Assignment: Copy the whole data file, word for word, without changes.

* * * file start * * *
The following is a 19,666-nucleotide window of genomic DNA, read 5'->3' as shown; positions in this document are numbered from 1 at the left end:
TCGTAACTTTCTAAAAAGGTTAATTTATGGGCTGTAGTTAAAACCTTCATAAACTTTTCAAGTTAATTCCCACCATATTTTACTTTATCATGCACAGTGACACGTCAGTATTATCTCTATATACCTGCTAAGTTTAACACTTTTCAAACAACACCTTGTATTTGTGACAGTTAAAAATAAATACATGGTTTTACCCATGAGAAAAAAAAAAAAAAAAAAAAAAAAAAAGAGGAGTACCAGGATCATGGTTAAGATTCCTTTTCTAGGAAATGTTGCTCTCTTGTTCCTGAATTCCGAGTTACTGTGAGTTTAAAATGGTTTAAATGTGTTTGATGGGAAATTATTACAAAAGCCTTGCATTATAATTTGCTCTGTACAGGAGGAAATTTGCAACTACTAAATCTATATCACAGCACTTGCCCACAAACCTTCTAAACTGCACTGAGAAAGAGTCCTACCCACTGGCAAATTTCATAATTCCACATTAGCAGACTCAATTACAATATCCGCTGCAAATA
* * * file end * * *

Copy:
The following is a 19,666-nucleotide window of genomic DNA, read 5'->3' as shown; positions in this document are numbered from 1 at the left end:
TCGTAACTTTCTAAAAAGGTTAATTTATGGGCTGTAGTTAAAACCTTCATAAACTTTTCAAGTTAATTCCCACCATATTTTACTTTATCATGCACAGTGACACGTCAGTATTATCTCTATATACCTGCTAAGTTTAACACTTTTCAAACAACACCTTGTATTTGTGACAGTTAAAAATAAATACATGGTTTTACCCATGAGAAAAAAAAAAAAAAAAAAAAAAAAAAAGAGGAGTACCAGGATCATGGTTAAGATTCCTTTTCTAGGAAATGTTGCTCTCTTGTTCCTGAATTCCGAGTTACTGTGAGTTTAAAATGGTTTAAATGTGTTTGATGGGAAATTATTACAAAAGCCTTGCATTATAATTTGCTCTGTACAGGAGGAAATTTGCAACTACTAAATCTATATCACAGCACTTGCCCACAAACCTTCTAAACTGCACTGAGAAAGAGTCCTACCCACTGGCAAATTTCATAATTCCACATTAGCAGACTCAATTACAATATCCGCTGCAAATA